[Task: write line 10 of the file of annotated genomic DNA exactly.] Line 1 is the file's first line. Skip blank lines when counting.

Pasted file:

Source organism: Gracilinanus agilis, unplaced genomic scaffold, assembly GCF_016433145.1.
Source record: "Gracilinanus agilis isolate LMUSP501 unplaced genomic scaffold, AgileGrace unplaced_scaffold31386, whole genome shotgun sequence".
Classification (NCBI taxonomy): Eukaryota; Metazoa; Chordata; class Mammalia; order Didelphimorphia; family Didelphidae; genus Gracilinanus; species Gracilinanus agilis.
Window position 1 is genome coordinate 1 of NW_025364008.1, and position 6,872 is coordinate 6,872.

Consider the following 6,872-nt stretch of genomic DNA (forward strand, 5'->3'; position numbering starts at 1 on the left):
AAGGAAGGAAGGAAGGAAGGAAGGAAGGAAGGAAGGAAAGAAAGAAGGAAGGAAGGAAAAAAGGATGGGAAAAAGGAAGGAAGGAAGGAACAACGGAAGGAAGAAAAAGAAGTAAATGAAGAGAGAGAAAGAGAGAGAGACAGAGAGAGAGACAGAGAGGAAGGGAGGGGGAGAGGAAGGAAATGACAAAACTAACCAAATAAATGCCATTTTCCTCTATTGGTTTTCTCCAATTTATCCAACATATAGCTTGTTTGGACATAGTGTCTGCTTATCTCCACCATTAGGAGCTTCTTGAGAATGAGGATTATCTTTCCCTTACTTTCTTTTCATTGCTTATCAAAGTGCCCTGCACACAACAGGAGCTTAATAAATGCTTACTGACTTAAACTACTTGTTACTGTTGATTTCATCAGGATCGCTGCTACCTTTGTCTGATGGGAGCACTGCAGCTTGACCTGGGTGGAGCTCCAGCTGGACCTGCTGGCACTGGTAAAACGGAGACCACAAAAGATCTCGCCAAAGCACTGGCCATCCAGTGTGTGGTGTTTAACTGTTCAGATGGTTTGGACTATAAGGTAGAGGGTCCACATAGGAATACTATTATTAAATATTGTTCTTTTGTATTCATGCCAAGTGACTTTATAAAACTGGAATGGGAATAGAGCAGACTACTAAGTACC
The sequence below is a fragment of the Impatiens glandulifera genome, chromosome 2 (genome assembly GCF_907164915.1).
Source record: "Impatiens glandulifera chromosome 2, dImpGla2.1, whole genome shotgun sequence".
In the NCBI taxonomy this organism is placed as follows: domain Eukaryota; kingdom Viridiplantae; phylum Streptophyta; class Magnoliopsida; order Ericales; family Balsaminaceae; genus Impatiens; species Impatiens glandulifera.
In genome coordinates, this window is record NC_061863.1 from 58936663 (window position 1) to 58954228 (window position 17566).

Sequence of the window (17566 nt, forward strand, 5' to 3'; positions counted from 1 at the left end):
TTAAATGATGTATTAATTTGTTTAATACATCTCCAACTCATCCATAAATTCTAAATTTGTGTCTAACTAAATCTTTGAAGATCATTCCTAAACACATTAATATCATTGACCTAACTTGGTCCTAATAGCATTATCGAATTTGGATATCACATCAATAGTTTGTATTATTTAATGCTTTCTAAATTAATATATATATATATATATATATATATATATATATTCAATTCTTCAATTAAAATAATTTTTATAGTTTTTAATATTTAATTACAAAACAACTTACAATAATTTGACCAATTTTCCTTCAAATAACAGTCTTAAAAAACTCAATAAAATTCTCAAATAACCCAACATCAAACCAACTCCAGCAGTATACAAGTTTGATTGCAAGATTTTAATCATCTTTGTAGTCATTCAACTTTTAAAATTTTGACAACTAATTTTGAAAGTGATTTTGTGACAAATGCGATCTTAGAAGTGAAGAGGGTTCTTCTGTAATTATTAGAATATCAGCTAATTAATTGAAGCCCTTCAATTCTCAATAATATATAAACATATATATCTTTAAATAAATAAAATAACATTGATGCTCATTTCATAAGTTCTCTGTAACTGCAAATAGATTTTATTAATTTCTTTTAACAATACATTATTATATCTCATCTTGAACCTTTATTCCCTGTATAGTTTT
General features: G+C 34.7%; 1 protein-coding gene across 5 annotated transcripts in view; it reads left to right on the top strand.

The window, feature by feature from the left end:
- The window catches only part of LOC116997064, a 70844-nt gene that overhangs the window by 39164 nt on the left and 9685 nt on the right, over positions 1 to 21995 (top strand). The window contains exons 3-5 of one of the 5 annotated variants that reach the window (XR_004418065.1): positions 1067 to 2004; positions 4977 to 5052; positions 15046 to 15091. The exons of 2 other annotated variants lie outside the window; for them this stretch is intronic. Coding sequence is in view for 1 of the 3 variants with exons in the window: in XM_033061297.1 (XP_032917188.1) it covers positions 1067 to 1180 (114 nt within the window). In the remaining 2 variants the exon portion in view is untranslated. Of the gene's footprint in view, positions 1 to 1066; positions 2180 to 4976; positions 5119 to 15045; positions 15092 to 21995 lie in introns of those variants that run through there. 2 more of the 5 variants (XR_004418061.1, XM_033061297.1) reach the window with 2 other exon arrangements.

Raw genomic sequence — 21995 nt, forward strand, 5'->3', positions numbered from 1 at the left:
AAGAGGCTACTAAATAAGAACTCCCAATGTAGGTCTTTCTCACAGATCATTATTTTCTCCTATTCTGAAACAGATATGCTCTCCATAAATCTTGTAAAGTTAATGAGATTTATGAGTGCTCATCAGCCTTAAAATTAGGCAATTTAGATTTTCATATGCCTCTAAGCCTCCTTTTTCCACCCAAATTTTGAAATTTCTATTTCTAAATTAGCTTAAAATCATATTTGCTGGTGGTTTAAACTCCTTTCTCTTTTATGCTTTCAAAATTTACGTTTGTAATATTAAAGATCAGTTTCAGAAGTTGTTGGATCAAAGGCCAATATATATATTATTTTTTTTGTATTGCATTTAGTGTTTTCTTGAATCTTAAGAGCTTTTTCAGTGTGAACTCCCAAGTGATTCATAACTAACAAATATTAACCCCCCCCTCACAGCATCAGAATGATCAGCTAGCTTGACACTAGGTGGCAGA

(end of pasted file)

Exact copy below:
In genome coordinates, this window is record NC_061863.1 from 58936663 (window position 1) to 58954228 (window position 17566).